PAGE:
Sessions will most likely take place once a week, with homework exercises, such as writing a "thought diary," to perform in between. Cognitive therapy does not have to be long and laborious, and it does not have to delve into the dungeon of childhood memory. Twelve or 16 sessions are now considered sufficient to help with the average depression. A good relationship between the therapist and the patient is considered vital, but only so that the therapy can be effectively implemented. Cognitive therapists talk about a doctor-patient "alliance." There is no need to get embroiled in a murky, Freudian "transference."

Cognitive behaviour therapy is now the best-researched, most medically accepted talking cure in the western world. Efficient, easily teachable and scientifically testable--it is easy to see the appeal of it for a large, cash-strapped system like the NHS. One of the curiosities of cognitive therapy is that while it was developed in America, the place it has really taken off is Britain. In the US it competes within an open market of other therapies, including the psychodynamic ones which inherit the Freudian tradition. In Britain it has become academic orthodoxy. The National Institute for Clinical Excellence (Nice), which independently assesses findings from research and recommends treatments, now states in its guidelines that CBT should be available as an option for almost all mental disorders.

CBT is still a "hard to get" therapy, with waiting lists of up to nine months. But cognitive therapists now constitute the biggest single group of psychotherapists in the NHS, and this is just the beginning. For some time now, Richard Layard, the economist and Labour peer, has been arguing we should train 10,000 further therapists in CBT. He points out that there are 3.5m people in Britain suffering from mental health problems, and 1m of them receiving incapacity benefits. The cost of training and employing therapists, Layard argues, would not only reduce the 10bn cost of the benefits, but offset the cost of prescribing antidepressant medication, provide better long-term outcomes for patients and make society happier.

The government is listening. Two CBT pilot schemes have been announced by Patricia Hewitt--in Doncaster and Newham, east London. The areas have been chosen partly because of the high proportion of people claiming incapacity benefits, a third of whom are thought to be suffering from depression. These schemes will set out to show that therapy can get people back to work more effectively than medication. If they are successful, there is a good chance that, over the next decade, Layard's dream of a cognitively driven NHS will come to pass, and Britain will be the world's principal incubator of Aaron Beck's method.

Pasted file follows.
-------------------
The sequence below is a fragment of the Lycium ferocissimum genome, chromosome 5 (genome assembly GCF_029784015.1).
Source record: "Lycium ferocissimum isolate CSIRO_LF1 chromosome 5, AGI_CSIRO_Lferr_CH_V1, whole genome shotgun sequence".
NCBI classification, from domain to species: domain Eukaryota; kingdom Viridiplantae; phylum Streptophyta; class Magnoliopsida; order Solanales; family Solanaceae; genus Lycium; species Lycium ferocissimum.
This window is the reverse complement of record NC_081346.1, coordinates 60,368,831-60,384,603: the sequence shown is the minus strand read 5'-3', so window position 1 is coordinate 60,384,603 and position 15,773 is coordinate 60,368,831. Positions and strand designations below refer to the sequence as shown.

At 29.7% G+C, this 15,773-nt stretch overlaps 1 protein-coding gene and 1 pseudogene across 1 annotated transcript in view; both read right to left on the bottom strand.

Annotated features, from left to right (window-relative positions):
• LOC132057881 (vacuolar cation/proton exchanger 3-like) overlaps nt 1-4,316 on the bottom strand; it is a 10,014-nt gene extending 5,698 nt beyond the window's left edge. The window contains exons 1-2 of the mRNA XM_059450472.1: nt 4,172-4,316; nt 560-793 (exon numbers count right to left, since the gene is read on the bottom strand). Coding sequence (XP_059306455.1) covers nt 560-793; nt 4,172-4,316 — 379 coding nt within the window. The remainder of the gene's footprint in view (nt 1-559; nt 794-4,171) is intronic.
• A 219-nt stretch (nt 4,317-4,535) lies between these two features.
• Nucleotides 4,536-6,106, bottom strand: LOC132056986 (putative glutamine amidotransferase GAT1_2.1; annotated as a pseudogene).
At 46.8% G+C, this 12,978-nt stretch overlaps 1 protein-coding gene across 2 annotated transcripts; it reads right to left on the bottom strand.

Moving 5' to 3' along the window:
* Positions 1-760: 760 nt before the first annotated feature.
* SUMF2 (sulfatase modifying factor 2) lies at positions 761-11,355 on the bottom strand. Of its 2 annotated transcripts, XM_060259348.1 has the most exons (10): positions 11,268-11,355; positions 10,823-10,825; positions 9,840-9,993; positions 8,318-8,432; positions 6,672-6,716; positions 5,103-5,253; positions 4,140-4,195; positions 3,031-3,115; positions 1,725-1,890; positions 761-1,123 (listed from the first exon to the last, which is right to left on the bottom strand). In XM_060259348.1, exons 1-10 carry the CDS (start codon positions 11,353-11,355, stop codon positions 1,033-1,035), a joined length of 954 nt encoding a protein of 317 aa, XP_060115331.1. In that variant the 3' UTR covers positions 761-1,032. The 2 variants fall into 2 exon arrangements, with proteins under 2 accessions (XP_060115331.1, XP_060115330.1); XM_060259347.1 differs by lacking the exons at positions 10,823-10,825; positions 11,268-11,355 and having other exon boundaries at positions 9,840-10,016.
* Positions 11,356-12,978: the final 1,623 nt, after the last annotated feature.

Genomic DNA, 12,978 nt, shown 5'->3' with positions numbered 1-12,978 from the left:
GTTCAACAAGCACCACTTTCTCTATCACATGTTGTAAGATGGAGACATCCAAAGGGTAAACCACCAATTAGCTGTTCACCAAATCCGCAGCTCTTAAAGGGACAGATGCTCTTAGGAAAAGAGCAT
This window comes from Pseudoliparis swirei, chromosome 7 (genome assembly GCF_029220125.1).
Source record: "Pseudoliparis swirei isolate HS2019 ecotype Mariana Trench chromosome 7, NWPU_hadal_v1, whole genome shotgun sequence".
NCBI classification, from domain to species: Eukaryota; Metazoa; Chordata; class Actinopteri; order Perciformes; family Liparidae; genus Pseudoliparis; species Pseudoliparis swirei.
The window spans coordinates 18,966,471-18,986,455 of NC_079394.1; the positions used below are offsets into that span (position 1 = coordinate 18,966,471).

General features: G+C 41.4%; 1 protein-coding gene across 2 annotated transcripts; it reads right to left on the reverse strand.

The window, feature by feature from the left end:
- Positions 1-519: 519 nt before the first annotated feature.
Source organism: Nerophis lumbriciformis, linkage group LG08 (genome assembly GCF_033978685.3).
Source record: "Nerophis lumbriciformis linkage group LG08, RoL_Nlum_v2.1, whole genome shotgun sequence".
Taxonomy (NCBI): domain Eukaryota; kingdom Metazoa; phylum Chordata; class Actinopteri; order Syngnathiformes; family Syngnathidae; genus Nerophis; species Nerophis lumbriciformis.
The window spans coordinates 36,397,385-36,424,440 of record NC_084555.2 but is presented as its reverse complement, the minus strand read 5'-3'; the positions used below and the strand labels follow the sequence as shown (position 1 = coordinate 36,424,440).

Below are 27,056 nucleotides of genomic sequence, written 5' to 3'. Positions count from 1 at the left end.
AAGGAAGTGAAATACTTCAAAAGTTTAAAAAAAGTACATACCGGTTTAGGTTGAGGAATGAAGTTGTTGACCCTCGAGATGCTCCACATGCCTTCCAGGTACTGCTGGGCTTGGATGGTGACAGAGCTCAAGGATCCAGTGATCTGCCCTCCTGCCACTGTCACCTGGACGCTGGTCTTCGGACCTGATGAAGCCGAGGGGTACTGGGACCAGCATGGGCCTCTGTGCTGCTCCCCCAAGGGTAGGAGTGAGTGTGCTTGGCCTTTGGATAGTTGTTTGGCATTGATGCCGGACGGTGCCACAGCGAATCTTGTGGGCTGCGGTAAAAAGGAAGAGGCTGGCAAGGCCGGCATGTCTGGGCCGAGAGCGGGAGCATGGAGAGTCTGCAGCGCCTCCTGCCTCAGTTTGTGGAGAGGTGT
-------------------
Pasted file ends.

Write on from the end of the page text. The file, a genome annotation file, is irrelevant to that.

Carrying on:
This is not to be sniffed at. To varying degrees for varying conditions, CBT can be shown to help people. No other form of talking therapy possesses anything like an equivalent base of evidence for this, and clearly a publicly accountable system like the NHS should take it very seriously. Other things besides CBT can help people, however. Some of those who come from the Freud-based psychodynamic traditions argue that where the research is done, they too can demonstrate effectiveness. The most important of such figures is Peter Fonagy, professor of psychoanalysis at UCL and head of the Anna Freud Centre. (See Fonagy's debate with Lewis Wolpert, Prospect November 1999.) Fonagy is viewed by some psychoanalysts as a kind of apostate for abandoning key classifications (he is happy to view the unconscious as just a handy metaphor) and for accepting the idea that psychotherapy should be submitted to the tools of evidence-gathering. But Fonagy's approach is more likely to preserve the life of the Freudian tradition than any other, and his capacity for conducting and assessing research is not questioned, even by the cognitivists.

Fonagy has no desire to argue against CBT. He simply maintains that the Freudian tradition provides an alternative means of understanding the effect of the therapeutic relationship and the tragically long-term difficulties of coping with most mental illness and human unhappiness. While the Nice guidelines find favourably for the long-term benefits of CBT, a recent Health Technology Assessment study into the long-term outcomes of cognitive therapy trials in Scotland found the effects of CBT in anxiety disorder being eroded over time, and none of the effects on psychotic illnesses being maintained at all. Fonagy's criticism of cognitive therapy is that it is "marketed as an antibiotic when really it's an aspirin."

In one condition--personality disorder--Fonagy provides evidence drawn from meta-analyses of various studies conducted over the last seven years that show psychodynamic therapies doing as well as CBT. But David Clark, professor of psychology at the Institute of Psychiatry, points to findings from different comparative studies in the Archives of General Psychiatry that show CBT doing better. How much can definitively be concluded from such studies is far from clear. Freudian therapies are always going to face a handicap in the research race, because what can't be fed into a data set is the "active ingredient" in psychodynamic therapy--the patient-therapist relationship.

But even for cognitive therapists, who consider the relationship to be a delivery method rather than an active ingredient, research trials can be more ambivalent than they like to admit. Some critics of the CBT trials have described the process as

"garbage in, garbage out--with precision in the middle." In other words, the data generated by the answers to the questionnaire the patient is given before and after therapy may be processed scientifically, but how closely does this data reflect real psychological states? It's the same problem faced by pollsters and social scientists, but the CBT research comes out looking more like medical fact than perhaps it should.